Volunteer tutoring builds firm friendships
For Ann Nicol volunteering with AMES gives her a glimpse into diverse cultures and a chance to help people.
The retired primary school teacher has been a volunteer tutor to two young women migrants from Lebanon for the past nine months and along the way she has helped them through their first pregnancies and even assisted one get a driver’s licence.
“It’s great and rewarding. The girls want to learn English and I can give them some help with that and an opportunity to converse in English,” Ann said.
She also has developed bonds with her students Josline and Fatima, and their infant sons Bassam and Serhan.
“We have become friends and recently we shared our wedding photo albums, which was fun,” Ann said.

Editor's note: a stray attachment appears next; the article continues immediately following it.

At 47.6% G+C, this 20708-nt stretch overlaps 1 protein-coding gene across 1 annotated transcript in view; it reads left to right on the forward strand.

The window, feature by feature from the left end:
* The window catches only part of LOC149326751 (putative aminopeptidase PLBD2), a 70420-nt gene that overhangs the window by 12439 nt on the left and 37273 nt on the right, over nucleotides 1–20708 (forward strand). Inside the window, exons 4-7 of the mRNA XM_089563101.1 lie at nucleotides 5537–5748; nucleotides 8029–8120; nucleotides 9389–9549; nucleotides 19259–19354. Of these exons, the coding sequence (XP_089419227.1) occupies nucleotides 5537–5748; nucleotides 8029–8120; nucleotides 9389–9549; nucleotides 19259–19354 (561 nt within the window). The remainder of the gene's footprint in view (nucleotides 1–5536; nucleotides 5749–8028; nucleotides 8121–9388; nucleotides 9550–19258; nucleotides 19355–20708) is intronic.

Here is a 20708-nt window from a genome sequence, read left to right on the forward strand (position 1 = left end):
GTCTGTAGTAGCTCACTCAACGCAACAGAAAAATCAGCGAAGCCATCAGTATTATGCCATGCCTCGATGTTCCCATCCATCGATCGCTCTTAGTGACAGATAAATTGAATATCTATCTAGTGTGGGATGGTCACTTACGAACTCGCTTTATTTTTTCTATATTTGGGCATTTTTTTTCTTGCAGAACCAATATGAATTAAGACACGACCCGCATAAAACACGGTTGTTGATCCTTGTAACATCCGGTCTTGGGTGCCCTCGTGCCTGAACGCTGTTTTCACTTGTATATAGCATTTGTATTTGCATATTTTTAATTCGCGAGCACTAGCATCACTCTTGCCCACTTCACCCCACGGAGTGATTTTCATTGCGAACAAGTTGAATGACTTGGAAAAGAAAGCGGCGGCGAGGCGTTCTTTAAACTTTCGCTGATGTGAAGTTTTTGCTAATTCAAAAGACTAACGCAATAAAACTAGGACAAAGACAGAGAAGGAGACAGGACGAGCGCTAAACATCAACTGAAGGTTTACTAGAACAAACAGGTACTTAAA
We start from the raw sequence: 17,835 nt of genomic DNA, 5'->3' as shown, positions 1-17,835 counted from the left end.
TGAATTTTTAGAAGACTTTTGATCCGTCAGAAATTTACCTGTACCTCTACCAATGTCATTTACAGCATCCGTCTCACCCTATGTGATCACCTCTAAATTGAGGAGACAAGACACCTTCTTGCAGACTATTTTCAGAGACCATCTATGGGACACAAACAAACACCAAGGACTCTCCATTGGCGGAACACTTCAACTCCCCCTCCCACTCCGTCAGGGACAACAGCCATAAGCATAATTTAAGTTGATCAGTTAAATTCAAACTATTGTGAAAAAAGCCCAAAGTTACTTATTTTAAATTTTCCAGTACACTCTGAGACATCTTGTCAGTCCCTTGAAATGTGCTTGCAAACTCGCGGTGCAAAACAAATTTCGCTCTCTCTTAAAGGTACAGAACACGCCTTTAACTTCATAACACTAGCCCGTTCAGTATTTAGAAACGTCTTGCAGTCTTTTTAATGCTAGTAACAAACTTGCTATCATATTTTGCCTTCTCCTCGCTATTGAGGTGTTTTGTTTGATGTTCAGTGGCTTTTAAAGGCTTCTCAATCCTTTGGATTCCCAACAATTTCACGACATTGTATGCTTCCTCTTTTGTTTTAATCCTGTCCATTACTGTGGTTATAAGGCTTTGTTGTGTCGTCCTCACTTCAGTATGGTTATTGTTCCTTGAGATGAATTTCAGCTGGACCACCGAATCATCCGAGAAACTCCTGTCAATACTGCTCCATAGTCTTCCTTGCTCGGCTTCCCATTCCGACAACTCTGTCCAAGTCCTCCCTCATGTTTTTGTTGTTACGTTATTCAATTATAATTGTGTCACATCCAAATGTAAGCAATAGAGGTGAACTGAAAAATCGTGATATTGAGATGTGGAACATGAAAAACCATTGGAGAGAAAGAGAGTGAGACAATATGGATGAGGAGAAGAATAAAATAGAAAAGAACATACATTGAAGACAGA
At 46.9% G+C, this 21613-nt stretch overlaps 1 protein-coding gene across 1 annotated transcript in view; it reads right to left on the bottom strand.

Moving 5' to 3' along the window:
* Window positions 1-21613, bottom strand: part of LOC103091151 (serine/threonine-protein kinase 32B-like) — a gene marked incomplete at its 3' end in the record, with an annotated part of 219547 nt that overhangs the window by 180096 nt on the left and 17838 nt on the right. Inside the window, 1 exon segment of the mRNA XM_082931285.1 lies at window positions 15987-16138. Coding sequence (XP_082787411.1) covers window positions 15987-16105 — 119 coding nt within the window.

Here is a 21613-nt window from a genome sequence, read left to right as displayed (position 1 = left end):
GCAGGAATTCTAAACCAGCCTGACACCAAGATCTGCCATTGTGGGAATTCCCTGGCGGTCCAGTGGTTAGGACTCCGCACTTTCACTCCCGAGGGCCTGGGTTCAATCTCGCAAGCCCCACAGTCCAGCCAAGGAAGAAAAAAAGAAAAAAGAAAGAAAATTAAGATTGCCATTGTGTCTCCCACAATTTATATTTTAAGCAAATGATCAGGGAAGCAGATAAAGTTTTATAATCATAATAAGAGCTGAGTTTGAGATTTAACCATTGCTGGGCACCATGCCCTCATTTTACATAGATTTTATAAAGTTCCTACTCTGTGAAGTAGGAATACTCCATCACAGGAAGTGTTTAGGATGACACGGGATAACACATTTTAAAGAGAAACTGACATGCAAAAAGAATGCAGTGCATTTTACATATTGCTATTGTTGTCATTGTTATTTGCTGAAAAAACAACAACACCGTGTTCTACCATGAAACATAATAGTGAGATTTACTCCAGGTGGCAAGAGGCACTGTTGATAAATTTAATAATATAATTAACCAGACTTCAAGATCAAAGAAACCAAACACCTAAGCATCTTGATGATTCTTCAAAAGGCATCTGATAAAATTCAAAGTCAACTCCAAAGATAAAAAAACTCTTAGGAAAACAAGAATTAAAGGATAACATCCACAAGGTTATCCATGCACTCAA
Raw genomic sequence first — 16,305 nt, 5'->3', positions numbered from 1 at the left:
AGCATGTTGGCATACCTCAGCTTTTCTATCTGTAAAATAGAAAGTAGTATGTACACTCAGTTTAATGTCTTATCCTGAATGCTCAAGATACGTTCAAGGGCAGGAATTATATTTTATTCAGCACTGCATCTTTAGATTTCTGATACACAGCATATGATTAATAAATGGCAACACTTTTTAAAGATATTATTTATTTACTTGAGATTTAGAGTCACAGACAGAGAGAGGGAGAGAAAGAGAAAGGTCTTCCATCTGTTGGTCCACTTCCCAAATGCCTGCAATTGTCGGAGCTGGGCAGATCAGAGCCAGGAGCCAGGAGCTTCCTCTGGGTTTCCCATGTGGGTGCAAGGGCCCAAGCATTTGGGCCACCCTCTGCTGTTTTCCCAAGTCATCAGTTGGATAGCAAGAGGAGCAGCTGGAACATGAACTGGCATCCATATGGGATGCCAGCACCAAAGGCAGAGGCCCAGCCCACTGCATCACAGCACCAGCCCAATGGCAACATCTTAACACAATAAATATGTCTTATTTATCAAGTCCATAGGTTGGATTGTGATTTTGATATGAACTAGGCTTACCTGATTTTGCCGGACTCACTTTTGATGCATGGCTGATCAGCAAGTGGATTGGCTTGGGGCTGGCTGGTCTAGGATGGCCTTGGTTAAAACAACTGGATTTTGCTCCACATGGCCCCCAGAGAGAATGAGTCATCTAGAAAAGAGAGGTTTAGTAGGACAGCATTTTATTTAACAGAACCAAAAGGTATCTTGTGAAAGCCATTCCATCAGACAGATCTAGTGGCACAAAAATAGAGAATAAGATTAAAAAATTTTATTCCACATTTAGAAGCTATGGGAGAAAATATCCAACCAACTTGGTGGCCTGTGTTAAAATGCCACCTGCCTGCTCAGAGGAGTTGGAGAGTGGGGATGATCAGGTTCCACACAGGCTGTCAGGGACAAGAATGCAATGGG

She said volunteering as a tutor was easier than most people think.
“It is great way to gain insight into other cultures and it’s also a way of helping people who are new to Australia,” said Ann, who is a member of a local refugee volunteer group in Alton, in Melbourne’s west.
“Each week we talk about different subjects and look at various aspects of English through reading, writing and talking,” she said.
Josline said Ann’s help with English had helped her learn the language, build her confidence and give her practical skills.
“Ann has helped me learn English to the point where now I do things in the community like go to the bank or the maternal health nurse by myself and without an interpreter because I have the confidence in myself to talk to people,” she said.
Fatima, who wants to go on to tertiary study, says she enjoys spending time with Ann.
“It is very nice to be able to talk to someone in English who is patient and understands the challenges migrants face,” she said.
Anyone wanting to know more about volunteering as a tutor with AMES can contact Volunteer Tutor Program Co-ordinator Kirsten Bardwell.